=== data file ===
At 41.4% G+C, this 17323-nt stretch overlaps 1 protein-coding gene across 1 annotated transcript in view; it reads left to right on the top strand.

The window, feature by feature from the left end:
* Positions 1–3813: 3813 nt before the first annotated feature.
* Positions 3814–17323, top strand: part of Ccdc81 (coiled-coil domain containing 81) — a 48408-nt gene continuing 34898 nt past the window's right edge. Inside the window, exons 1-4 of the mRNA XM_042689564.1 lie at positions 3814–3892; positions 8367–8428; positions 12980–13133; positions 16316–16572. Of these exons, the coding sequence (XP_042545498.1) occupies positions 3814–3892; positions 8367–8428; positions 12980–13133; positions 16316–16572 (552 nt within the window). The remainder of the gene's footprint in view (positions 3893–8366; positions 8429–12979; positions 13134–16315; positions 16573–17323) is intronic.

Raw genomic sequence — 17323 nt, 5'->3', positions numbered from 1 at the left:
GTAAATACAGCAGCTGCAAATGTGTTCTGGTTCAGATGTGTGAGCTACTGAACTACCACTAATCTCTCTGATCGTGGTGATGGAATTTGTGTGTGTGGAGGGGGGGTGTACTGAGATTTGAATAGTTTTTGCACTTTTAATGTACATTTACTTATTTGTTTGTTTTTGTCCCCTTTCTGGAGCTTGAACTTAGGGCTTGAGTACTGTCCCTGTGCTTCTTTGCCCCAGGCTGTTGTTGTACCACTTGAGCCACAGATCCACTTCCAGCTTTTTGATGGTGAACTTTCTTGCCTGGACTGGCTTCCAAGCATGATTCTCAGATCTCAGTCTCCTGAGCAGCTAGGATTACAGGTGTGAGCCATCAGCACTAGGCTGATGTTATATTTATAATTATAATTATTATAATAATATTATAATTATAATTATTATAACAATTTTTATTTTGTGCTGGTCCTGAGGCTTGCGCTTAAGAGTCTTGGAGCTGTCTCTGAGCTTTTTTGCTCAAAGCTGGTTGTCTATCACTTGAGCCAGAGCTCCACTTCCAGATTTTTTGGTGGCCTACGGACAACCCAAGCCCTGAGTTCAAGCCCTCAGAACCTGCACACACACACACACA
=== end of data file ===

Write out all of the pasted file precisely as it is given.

At 41.4% G+C, this 17323-nt stretch overlaps 1 protein-coding gene across 1 annotated transcript in view; it reads left to right on the top strand.

The window, feature by feature from the left end:
* Positions 1–3813: 3813 nt before the first annotated feature.
* Positions 3814–17323, top strand: part of Ccdc81 (coiled-coil domain containing 81) — a 48408-nt gene continuing 34898 nt past the window's right edge. Inside the window, exons 1-4 of the mRNA XM_042689564.1 lie at positions 3814–3892; positions 8367–8428; positions 12980–13133; positions 16316–16572. Of these exons, the coding sequence (XP_042545498.1) occupies positions 3814–3892; positions 8367–8428; positions 12980–13133; positions 16316–16572 (552 nt within the window). The remainder of the gene's footprint in view (positions 3893–8366; positions 8429–12979; positions 13134–16315; positions 16573–17323) is intronic.

Raw genomic sequence — 17323 nt, 5'->3', positions numbered from 1 at the left:
GTAAATACAGCAGCTGCAAATGTGTTCTGGTTCAGATGTGTGAGCTACTGAACTACCACTAATCTCTCTGATCGTGGTGATGGAATTTGTGTGTGTGGAGGGGGGGTGTACTGAGATTTGAATAGTTTTTGCACTTTTAATGTACATTTACTTATTTGTTTGTTTTTGTCCCCTTTCTGGAGCTTGAACTTAGGGCTTGAGTACTGTCCCTGTGCTTCTTTGCCCCAGGCTGTTGTTGTACCACTTGAGCCACAGATCCACTTCCAGCTTTTTGATGGTGAACTTTCTTGCCTGGACTGGCTTCCAAGCATGATTCTCAGATCTCAGTCTCCTGAGCAGCTAGGATTACAGGTGTGAGCCATCAGCACTAGGCTGATGTTATATTTATAATTATAATTATTATAATAATATTATAATTATAATTATTATAACAATTTTTATTTTGTGCTGGTCCTGAGGCTTGCGCTTAAGAGTCTTGGAGCTGTCTCTGAGCTTTTTTGCTCAAAGCTGGTTGTCTATCACTTGAGCCAGAGCTCCACTTCCAGATTTTTTGGTGGCCTACGGACAACCCAAGCCCTGAGTTCAAGCCCTCAGAACCTGCACACACACACACACA